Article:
Social-emotional learning (SEL) describes the mindsets, skills, attitudes, and feelings that help students succeed in school, career, and life. At its core, SEL focuses on students’ fundamental needs for motivation, social connectedness, and self-regulation as prerequisites for learning. Educators may also refer to SEL as “non-cognitive skills,” "interpersonal skills," “soft skills,” “21st century skills,” “character strengths,” and “whole child development.”

Social-emotional learning is an important part of a well-rounded education, and research shows that it is linked to academic success:

  • A 2017 meta-analysis from CASEL shows that investment in SEL has led to improved classroom behavior, better stress management, and 13 percent gains in academics.
  • A 2019 report from the Aspen Institute, “From a Nation at Risk to a Nation at Hope,” compiles evidence confirming that supporting students’ social, emotional, and cognitive development relates positively to traditional measures like attendance, grades, test scores, graduation rates, college and career readiness, and overall well-being.

The research is also promising when it comes to SEL curricula and programs:

  • Findings from 213 controlled studies indicate high-quality, evidence-based social and emotional learning programs produce a wide variety of positive outcomes for students, from improved attitudes to decreased behavioral issues to increased academic performance (Durlak et al., 2011).
  • SEL programs are proven to be one of the most successful interventions that districts and schools can implement in terms of promoting positive development and academic achievement in K-12 student populations.
  • A review of six SEL interventions in evidence-based curricula showed that for every $1 invested in SEL programming, there was an economic return of $11.

Social-Emotional Learning: From Assessment to Action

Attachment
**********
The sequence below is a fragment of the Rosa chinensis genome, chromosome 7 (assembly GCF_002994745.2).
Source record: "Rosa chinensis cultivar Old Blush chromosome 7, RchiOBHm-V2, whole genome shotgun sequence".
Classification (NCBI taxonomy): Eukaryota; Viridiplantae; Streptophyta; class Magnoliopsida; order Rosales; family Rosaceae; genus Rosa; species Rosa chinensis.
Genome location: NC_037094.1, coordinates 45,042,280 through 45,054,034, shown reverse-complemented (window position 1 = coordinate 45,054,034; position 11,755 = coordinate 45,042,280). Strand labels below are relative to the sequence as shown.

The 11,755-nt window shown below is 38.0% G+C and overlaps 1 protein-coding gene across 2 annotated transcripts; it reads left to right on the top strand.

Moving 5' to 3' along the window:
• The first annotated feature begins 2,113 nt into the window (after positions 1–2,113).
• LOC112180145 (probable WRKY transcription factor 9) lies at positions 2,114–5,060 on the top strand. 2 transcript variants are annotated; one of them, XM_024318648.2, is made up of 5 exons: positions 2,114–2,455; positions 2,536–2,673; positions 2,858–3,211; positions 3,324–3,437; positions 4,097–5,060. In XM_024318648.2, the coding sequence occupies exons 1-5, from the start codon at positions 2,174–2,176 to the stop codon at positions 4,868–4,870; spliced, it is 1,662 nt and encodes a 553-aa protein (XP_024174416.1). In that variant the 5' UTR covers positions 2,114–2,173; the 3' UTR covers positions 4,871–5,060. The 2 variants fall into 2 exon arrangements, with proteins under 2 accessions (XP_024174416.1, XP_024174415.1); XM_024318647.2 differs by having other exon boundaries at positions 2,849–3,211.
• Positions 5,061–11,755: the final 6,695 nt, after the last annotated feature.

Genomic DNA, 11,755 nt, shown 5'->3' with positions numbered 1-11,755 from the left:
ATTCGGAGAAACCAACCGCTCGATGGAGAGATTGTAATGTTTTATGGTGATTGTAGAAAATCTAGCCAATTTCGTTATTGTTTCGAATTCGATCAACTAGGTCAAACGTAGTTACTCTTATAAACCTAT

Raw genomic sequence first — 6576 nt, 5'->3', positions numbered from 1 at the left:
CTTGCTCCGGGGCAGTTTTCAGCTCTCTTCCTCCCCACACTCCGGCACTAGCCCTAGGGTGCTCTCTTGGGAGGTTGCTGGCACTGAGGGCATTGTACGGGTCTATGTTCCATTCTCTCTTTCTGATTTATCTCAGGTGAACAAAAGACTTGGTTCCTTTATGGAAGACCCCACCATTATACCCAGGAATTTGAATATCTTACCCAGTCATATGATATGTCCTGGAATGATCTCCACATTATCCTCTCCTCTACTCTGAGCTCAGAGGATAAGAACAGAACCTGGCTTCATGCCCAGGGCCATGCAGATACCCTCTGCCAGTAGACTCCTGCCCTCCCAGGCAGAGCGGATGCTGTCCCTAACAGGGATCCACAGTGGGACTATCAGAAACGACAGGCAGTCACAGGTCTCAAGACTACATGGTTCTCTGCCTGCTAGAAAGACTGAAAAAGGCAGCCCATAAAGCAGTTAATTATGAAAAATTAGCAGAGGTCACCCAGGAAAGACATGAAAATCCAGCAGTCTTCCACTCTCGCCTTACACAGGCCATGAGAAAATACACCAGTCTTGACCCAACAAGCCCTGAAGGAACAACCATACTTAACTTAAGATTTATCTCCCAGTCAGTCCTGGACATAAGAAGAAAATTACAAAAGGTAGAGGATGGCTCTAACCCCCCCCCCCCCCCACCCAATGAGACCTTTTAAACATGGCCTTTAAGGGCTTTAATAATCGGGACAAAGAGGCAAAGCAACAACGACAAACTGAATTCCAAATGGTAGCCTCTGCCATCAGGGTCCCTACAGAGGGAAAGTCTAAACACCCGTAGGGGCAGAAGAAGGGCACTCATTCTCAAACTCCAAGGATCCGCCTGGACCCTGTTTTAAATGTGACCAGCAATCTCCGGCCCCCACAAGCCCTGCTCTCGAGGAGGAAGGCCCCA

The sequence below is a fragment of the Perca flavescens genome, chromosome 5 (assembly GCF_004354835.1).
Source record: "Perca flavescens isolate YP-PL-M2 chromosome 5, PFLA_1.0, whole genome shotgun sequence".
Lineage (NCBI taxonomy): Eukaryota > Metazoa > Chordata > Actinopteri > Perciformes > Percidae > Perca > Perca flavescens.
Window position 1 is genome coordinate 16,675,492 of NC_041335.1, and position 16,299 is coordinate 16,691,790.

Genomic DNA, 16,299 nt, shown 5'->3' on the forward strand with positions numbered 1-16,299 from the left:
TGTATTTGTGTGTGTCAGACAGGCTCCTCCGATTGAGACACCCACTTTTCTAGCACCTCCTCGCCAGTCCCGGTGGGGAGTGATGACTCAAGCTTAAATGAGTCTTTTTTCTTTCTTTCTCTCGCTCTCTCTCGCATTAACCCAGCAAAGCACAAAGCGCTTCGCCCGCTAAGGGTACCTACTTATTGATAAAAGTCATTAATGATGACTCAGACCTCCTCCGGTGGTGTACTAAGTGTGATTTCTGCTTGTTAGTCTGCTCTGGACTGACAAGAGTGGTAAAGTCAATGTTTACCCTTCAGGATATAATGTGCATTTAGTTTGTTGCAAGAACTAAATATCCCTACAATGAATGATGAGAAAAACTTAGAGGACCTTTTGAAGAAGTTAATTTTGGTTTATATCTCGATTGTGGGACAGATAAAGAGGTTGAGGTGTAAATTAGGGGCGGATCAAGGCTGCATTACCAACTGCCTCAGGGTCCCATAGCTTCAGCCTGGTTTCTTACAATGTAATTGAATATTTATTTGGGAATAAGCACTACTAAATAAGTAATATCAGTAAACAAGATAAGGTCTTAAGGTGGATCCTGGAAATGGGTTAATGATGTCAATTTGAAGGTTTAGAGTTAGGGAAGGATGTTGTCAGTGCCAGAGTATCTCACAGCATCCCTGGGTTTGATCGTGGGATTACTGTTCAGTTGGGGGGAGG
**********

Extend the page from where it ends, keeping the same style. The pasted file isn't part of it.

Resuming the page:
Effective SEL programs support the development of core competencies, including but not limited to: Self-Awareness, Self-Management, Social Awareness, Relationship Skills, and Responsible Decision-Making. Some are more focused on developing explicit SEL skills—such as emotion regulation—while others are designed to develop certain mindsets or character traits.

When paired with a valid and reliable assessment to measure students’ social-emotional learning skills, SEL curricula can help districts understand and respond to student needs while measuring the impact of investments. Using data-driven insights to implement (and continuously improve) SEL curriculum is correlated to increases in perceptions of school climate, sense of belonging, and self-efficacy in students.

panorama data-driven assessment to action model[Source: Panorama Education]

 

What Should I Consider When Evaluating SEL Programs?

There is no one-size-fits-all approach to social-emotional learning. Each classroom, school, after school program, and district is unique—as are the needs of each student in every school community. An elementary school in a suburb of Phoenix, Arizona will likely approach a search for an SEL program very differently from a middle school in New York City.

Approaches and delivery methods for SEL curricula can vary widely. Some programs focus on character development, while others focus on building core competencies such as Social Awareness and Self-Management. Some are game oriented, while others are movement based or project based. Some offer curriculum for K-12, while others are only age-appropriate for middle school and high school students. Some are flexible and customizable, while others are quite uniform. And, with the shift to hybrid and remote learning models during the COVID-19 pandemic, many SEL curriculum providers have adapted their content for virtual delivery.

With this in mind, it can be daunting for decision-makers to understand the differences among various curriculum providers.